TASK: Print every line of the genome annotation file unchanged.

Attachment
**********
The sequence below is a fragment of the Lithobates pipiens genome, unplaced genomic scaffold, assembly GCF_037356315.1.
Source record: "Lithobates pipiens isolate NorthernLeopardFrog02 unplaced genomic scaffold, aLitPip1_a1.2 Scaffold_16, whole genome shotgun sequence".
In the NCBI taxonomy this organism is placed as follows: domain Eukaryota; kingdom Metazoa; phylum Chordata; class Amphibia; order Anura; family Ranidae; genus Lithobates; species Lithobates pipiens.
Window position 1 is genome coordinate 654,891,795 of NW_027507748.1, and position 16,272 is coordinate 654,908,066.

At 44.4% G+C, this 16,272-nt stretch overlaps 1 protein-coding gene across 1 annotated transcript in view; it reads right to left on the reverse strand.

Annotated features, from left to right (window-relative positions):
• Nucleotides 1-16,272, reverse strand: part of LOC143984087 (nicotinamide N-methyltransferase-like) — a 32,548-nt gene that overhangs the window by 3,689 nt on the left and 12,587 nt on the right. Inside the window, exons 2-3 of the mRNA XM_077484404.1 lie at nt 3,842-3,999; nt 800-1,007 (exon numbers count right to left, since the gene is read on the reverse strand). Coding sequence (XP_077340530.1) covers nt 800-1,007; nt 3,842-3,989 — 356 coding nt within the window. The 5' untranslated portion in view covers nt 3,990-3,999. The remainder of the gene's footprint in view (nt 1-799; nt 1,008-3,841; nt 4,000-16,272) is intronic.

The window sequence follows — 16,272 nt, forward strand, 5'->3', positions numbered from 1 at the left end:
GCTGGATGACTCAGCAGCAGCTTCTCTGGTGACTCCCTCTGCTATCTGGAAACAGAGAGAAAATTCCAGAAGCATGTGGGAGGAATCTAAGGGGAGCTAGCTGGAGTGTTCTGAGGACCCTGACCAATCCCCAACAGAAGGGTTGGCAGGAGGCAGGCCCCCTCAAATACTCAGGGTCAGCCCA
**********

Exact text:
The sequence below is a fragment of the Lithobates pipiens genome, unplaced genomic scaffold, assembly GCF_037356315.1.
Source record: "Lithobates pipiens isolate NorthernLeopardFrog02 unplaced genomic scaffold, aLitPip1_a1.2 Scaffold_16, whole genome shotgun sequence".
In the NCBI taxonomy this organism is placed as follows: domain Eukaryota; kingdom Metazoa; phylum Chordata; class Amphibia; order Anura; family Ranidae; genus Lithobates; species Lithobates pipiens.
Window position 1 is genome coordinate 654,891,795 of NW_027507748.1, and position 16,272 is coordinate 654,908,066.

At 44.4% G+C, this 16,272-nt stretch overlaps 1 protein-coding gene across 1 annotated transcript in view; it reads right to left on the reverse strand.

Annotated features, from left to right (window-relative positions):
• Nucleotides 1-16,272, reverse strand: part of LOC143984087 (nicotinamide N-methyltransferase-like) — a 32,548-nt gene that overhangs the window by 3,689 nt on the left and 12,587 nt on the right. Inside the window, exons 2-3 of the mRNA XM_077484404.1 lie at nt 3,842-3,999; nt 800-1,007 (exon numbers count right to left, since the gene is read on the reverse strand). Coding sequence (XP_077340530.1) covers nt 800-1,007; nt 3,842-3,989 — 356 coding nt within the window. The 5' untranslated portion in view covers nt 3,990-3,999. The remainder of the gene's footprint in view (nt 1-799; nt 1,008-3,841; nt 4,000-16,272) is intronic.

The window sequence follows — 16,272 nt, forward strand, 5'->3', positions numbered from 1 at the left end:
GCTGGATGACTCAGCAGCAGCTTCTCTGGTGACTCCCTCTGCTATCTGGAAACAGAGAGAAAATTCCAGAAGCATGTGGGAGGAATCTAAGGGGAGCTAGCTGGAGTGTTCTGAGGACCCTGACCAATCCCCAACAGAAGGGTTGGCAGGAGGCAGGCCCCCTCAAATACTCAGGGTCAGCCCA